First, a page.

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Environmentally-friendly


— Science

N-Fix tech could drastically reduce agricultural fertilizer use

By - July 26, 2013 1 Picture
Synthetic crop fertilizers are a huge source of pollution. This is particularly true when they’re washed from fields (or leach out of them) and enter our waterways. Unfortunately, most commercial crops need the fertilizer, because it provides the nitrogen that they require to survive. Now, however, a scientist at the University of Nottingham has developed what he claims is an environmentally-friendly process, that allows virtually any type of plant to obtain naturally-occurring nitrogen directly from the atmosphere. Read More

California to get America's fastest high-speed rail line

When people grumble about how they think the US isn’t as technologically advanced as it should be, they like to bring up bullet trains – Europe and Asia have them, so why doesn’t America? Well, it’s getting one. Work is starting this summer on a high-speed rail line running from San Francisco to Los Angeles, that will carry a passenger train traveling at over 200 mph (322 km/h). Read More
— Architecture

The Porter School of Environmental Studies highlights sustainable building in Israel

By - July 2, 2013 16 Pictures
A new building at Tel Aviv University features a standalone EcoWall that aims to provide vertical garden space and research facilities for its faculty. The university's Porter School of Environmental Studies (PSES) hopes that its new green building design will not only join the small number of LEED certified buildings in the country, but will also highlight sustainable methodologies for future buildings in Israel. Read More
— Science

New material could lead to cheaper, more eco-friendly LEDs

By - June 14, 2013 3 Pictures
LED light bulbs may be more energy-efficient and longer-lived than their incandescent equivalents, but they’re also considerably more expensive to purchase. This is largely because rare earth elements (REEs) are used in their phosphors. There are hazards involved in the mining and processing of REEs, plus China is responsible for almost the entire world’s supply, so they’re becoming increasingly pricey. Now, however, scientists have come up with a plentiful alternative material that they say is much more environmentally friendly, and that should drive down the price of LEDs. Read More
— Architecture

Hathigaon elephant village reclaims land devastated by sand quarrying

By - June 11, 2013 16 Pictures
Hathigaon (or elephant village) is an ongoing low-income housing project by RMA Architects designed to provide a suitable habitat for 100 working elephants and their keepers. The project is located on the foothills of the popular tourist destination of Amber Palace, near Jaipur, India, and sees land once devastated by sand quarrying once again reclaimed for use. Read More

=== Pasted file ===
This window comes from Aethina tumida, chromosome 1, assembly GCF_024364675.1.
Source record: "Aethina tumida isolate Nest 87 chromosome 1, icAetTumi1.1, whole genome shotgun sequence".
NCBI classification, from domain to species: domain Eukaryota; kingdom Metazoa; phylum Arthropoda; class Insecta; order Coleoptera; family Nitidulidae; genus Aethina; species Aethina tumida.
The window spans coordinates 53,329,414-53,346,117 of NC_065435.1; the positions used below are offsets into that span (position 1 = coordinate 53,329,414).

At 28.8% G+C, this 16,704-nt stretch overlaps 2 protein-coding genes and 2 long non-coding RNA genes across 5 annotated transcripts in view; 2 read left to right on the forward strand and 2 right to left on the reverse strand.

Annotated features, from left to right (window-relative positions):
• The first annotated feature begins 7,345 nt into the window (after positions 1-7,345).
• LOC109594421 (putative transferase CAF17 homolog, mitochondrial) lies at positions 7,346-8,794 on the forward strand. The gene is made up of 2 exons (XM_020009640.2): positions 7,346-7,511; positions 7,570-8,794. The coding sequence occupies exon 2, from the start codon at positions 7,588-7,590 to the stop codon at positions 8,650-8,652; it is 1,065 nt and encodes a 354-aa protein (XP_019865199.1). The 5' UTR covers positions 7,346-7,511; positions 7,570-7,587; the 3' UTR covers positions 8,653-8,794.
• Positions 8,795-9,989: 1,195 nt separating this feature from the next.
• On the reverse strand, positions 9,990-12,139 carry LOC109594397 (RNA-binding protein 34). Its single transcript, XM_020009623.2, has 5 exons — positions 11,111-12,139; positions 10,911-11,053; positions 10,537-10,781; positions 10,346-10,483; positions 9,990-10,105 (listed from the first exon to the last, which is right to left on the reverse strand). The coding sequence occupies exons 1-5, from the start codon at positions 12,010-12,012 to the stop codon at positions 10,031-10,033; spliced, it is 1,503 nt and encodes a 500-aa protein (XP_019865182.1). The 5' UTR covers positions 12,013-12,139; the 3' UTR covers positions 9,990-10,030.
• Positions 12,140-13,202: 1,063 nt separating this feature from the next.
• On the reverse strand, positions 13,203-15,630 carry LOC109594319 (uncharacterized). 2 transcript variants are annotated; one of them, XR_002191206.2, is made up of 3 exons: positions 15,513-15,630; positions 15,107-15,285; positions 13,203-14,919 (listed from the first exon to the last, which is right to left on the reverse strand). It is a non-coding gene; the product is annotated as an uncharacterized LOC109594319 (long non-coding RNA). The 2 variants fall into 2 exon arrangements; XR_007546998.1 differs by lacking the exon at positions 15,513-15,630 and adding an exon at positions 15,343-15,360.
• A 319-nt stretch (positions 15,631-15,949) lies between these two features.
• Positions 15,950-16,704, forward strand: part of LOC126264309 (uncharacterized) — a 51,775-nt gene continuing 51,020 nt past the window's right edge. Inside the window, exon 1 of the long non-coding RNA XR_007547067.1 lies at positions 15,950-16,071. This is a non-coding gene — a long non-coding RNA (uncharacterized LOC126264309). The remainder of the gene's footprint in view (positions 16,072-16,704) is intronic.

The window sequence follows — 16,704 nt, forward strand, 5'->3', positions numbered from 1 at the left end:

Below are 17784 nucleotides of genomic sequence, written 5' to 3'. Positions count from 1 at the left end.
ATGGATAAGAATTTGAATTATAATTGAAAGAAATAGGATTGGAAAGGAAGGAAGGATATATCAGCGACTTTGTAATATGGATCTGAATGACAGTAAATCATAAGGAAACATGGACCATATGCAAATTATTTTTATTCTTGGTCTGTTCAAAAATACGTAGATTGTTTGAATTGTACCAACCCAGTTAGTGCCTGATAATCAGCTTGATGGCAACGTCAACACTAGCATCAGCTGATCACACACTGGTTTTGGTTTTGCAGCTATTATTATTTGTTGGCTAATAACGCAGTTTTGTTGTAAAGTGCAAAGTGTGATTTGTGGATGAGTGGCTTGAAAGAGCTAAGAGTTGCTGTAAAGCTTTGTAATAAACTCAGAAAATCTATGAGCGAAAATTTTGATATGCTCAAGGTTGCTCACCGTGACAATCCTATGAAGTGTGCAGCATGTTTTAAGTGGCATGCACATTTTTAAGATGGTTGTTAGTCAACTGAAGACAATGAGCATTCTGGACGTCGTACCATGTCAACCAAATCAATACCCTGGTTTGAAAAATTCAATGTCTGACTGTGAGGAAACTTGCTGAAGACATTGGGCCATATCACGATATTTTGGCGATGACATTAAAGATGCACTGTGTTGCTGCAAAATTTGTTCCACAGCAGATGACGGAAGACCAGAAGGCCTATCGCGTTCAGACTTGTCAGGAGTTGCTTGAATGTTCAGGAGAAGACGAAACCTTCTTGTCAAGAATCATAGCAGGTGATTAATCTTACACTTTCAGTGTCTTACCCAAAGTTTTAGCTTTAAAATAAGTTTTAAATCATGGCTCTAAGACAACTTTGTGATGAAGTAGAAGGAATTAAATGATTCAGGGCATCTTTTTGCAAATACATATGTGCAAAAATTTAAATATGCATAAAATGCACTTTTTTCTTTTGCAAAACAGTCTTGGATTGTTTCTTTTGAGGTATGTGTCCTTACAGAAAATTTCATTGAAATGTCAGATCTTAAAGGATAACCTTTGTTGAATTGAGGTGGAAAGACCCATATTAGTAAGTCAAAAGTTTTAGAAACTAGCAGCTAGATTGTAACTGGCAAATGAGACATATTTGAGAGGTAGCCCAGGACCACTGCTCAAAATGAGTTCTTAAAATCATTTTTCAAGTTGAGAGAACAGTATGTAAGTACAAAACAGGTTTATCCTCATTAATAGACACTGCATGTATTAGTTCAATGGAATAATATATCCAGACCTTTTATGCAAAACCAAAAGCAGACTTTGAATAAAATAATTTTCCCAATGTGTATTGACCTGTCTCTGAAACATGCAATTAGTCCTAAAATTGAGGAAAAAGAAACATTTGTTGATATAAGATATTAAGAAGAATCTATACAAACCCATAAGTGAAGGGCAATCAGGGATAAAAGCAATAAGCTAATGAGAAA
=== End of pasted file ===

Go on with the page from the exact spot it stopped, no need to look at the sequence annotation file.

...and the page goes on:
— Science

Potentially very-useful "polymer opals" change color when stretched

By - May 31, 2013 1 Picture
Some of the most vividly colored materials in nature, including things like butterfly wings, don’t obtain their color from pigment. Instead, their internal structure reflects light at a given wavelength, producing a specific color. Opals are another example of something that utilizes this effect. In collaboration with Germany’s Fraunhofer Institute for Structural Durability and System Reliability, scientists from the University of Cambridge have now copied the colorful nanostructure of the opal. The result is a flexible, colorful material that won’t fade over time, that changes color when stretched, and that could have many applications. Read More
— Environment

Non-toxic corn starch could replace cyanide in gold mines

By - May 14, 2013 1 Picture
In the gold-mining process, the precious metal is often extracted from low-grade ore in a technique known as gold cyanidation. As its name suggests, the process utilizes highly-poisonous cyanide, some of which ends up entering the environment in the mines’ tailings. That’s not so good. Scientists at Illinois’ Northwestern University, however, recently announced their discovery of a new gold recovery process that’s based on a non-toxic component of corn starch. Read More
— Good Thinking

New system could put dead seaweed to use as a source of power

By - May 6, 2013 2 Pictures
When it’s alive and in the ocean, seaweed serves as a habitat, spawning ground and food source for marine life. Once it gets washed ashore, however, it pretty much just rots. Typically, along beaches in tourist areas, that dead seaweed is simply gathered and taken to a landfill. Now, however, researchers from Spain’s University of Alicante have conceived of a new seaweed-removal system that has less environmental impact, and that allows the seaweed to be used as an energy source. Read More
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